Jones, Emma Jane (2016) The role of emotion in undergraduate legal education in England and Wales. Doctoral thesis, Keele University.

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Abstract

This thesis will explore the current and potential role of emotion in undergraduate legal education in England Wales.
It will discuss the lack of acknowledgment of emotion within both the doctrinal and liberal traditions of legal education and the limited recognition that has been accorded to emotion more recently as a result of the development of socio-legal and other approaches to the law degree. Parallels will be drawn with changing philosophical and scientific conceptualisations of emotion, which have shifted from viewing emotion as irrational and potentially dangerous, to viewing it as intertwined with, or even part of, cognition and
intelligence.
The different ways in which emotion can, and arguably should, be incorporated within legal education will then be evaluated. The influence of neo-liberalism on both higher education generally, and legal education specifically, has led to a focus on skills which could incorporate the use of emotion, in particular emotional intelligence, into legal education as a form of soft
skill or competency. However, the final three chapters of this thesis seek to demonstrate that relying on this conceptualisation alone is too narrow (as well as being ideologically driven). A detailed discussion of the role of emotion within learning and its impact on the wellbeing of both law students and the legal academy shows that emotion is more than a fotm of soft skill and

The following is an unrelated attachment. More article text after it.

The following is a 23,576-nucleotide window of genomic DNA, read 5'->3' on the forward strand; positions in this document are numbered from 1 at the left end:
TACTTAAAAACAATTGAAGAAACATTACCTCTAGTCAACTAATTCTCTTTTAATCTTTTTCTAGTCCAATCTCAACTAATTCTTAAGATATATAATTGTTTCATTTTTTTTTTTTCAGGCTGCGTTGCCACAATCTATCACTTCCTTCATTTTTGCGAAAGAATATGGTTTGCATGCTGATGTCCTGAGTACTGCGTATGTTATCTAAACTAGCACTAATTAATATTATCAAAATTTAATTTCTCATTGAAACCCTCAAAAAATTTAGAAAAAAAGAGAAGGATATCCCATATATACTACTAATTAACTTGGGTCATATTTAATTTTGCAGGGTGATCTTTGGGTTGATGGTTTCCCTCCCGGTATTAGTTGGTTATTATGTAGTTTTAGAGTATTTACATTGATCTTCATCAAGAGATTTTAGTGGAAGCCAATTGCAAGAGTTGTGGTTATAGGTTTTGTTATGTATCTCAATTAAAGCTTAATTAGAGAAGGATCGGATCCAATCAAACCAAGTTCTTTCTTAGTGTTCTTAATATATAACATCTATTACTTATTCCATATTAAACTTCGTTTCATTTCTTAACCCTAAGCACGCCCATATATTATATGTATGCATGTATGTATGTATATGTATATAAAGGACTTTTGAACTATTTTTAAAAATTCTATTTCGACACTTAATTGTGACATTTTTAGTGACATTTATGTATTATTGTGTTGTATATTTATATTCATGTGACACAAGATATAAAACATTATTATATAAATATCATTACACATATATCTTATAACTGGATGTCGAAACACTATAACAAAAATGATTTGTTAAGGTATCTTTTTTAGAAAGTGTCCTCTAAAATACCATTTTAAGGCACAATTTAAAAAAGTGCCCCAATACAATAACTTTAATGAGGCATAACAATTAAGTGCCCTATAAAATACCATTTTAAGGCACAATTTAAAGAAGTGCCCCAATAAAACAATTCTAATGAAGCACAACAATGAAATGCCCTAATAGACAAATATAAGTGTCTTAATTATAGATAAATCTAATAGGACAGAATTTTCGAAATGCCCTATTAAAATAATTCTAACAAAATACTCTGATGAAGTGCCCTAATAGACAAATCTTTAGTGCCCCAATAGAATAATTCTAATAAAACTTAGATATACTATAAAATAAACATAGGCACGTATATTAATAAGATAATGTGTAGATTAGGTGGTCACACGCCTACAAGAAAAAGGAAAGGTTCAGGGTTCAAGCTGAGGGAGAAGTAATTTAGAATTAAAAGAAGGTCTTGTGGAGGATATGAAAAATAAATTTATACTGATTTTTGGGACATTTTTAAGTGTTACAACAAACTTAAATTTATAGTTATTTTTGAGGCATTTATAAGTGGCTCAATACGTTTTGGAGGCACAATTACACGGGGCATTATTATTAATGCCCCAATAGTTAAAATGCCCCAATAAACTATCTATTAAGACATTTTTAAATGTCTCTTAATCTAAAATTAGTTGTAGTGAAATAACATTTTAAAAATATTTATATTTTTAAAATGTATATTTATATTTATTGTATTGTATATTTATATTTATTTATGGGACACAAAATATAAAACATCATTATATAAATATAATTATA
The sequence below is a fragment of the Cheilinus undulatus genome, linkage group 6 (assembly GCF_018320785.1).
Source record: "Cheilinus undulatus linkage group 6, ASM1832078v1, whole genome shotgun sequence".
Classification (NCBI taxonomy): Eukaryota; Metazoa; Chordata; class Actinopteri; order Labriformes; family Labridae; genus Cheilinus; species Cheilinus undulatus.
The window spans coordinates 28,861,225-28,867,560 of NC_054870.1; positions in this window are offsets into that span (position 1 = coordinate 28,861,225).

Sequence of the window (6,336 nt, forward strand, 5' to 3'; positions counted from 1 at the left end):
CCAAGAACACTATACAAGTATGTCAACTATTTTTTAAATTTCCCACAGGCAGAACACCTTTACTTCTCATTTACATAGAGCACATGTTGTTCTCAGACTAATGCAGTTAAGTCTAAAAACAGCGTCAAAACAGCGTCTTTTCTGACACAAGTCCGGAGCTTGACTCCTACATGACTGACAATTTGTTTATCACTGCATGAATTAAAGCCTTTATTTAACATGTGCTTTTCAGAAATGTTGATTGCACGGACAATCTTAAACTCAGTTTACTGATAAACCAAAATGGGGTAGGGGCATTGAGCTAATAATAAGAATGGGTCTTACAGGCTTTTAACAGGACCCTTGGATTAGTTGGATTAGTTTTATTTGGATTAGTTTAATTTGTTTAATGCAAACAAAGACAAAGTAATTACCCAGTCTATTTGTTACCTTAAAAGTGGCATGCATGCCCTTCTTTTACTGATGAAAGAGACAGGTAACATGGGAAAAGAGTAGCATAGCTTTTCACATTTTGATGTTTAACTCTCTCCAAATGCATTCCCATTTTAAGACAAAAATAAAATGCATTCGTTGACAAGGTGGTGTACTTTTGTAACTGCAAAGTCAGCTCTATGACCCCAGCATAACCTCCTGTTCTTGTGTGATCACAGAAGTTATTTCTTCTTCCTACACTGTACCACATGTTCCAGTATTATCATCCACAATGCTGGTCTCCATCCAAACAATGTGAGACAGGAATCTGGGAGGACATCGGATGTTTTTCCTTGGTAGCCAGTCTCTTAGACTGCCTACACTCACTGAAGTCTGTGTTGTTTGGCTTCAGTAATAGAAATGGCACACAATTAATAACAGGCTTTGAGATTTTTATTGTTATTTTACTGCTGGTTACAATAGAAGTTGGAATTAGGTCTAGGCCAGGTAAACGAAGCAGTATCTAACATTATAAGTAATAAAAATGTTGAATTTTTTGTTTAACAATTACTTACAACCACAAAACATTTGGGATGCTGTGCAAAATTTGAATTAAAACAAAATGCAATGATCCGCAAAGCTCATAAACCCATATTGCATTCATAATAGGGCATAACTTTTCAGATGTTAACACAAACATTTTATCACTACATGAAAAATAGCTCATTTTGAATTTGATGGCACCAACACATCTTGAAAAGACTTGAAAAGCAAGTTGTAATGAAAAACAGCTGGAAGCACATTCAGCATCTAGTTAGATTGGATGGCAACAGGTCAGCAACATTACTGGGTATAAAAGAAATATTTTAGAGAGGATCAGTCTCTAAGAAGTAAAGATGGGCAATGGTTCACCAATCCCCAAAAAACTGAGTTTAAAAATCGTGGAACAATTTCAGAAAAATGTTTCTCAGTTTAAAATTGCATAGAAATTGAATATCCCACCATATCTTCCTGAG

should become an integral part of undergraduate legal education in England and Wales to improve both the academic attainment and the psychological health of those involved.

Item Type: Thesis (Doctoral)
Subjects: L Education > L Education (General)
Divisions: Faculty of Humanities and Social Sciences > School of Law
Depositing User: Lisa Bailey
Date Deposited: 31 Oct 2017 15:01
Last Modified: 31 Oct 2017 15:47
URI: http://eprints.keele.ac.uk/id/eprint/4152

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